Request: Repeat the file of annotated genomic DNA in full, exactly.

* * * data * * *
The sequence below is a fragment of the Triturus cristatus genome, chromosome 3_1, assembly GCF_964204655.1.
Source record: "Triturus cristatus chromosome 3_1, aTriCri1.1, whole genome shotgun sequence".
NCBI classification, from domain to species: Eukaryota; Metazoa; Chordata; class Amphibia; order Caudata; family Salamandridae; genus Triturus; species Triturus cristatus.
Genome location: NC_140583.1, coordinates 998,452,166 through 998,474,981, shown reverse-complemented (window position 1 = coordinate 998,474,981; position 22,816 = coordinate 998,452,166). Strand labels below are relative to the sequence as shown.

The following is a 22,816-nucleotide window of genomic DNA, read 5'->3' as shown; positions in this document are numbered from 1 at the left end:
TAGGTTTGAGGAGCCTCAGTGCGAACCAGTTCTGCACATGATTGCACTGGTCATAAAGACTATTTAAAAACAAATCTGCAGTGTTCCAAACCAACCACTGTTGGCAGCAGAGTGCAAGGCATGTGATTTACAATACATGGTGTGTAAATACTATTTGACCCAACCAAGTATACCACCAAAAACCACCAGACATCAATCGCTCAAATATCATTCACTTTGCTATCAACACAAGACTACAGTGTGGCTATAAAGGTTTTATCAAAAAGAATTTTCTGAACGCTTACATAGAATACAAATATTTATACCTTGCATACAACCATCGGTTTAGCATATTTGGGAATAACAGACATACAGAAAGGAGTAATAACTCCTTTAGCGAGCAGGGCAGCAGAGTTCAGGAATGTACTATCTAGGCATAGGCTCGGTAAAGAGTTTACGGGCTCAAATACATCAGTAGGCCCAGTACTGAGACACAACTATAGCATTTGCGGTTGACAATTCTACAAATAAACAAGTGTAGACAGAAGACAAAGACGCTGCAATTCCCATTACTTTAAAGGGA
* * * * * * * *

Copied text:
The sequence below is a fragment of the Triturus cristatus genome, chromosome 3_1, assembly GCF_964204655.1.
Source record: "Triturus cristatus chromosome 3_1, aTriCri1.1, whole genome shotgun sequence".
NCBI classification, from domain to species: Eukaryota; Metazoa; Chordata; class Amphibia; order Caudata; family Salamandridae; genus Triturus; species Triturus cristatus.
Genome location: NC_140583.1, coordinates 998,452,166 through 998,474,981, shown reverse-complemented (window position 1 = coordinate 998,474,981; position 22,816 = coordinate 998,452,166). Strand labels below are relative to the sequence as shown.

The following is a 22,816-nucleotide window of genomic DNA, read 5'->3' as shown; positions in this document are numbered from 1 at the left end:
TAGGTTTGAGGAGCCTCAGTGCGAACCAGTTCTGCACATGATTGCACTGGTCATAAAGACTATTTAAAAACAAATCTGCAGTGTTCCAAACCAACCACTGTTGGCAGCAGAGTGCAAGGCATGTGATTTACAATACATGGTGTGTAAATACTATTTGACCCAACCAAGTATACCACCAAAAACCACCAGACATCAATCGCTCAAATATCATTCACTTTGCTATCAACACAAGACTACAGTGTGGCTATAAAGGTTTTATCAAAAAGAATTTTCTGAACGCTTACATAGAATACAAATATTTATACCTTGCATACAACCATCGGTTTAGCATATTTGGGAATAACAGACATACAGAAAGGAGTAATAACTCCTTTAGCGAGCAGGGCAGCAGAGTTCAGGAATGTACTATCTAGGCATAGGCTCGGTAAAGAGTTTACGGGCTCAAATACATCAGTAGGCCCAGTACTGAGACACAACTATAGCATTTGCGGTTGACAATTCTACAAATAAACAAGTGTAGACAGAAGACAAAGACGCTGCAATTCCCATTACTTTAAAGGGA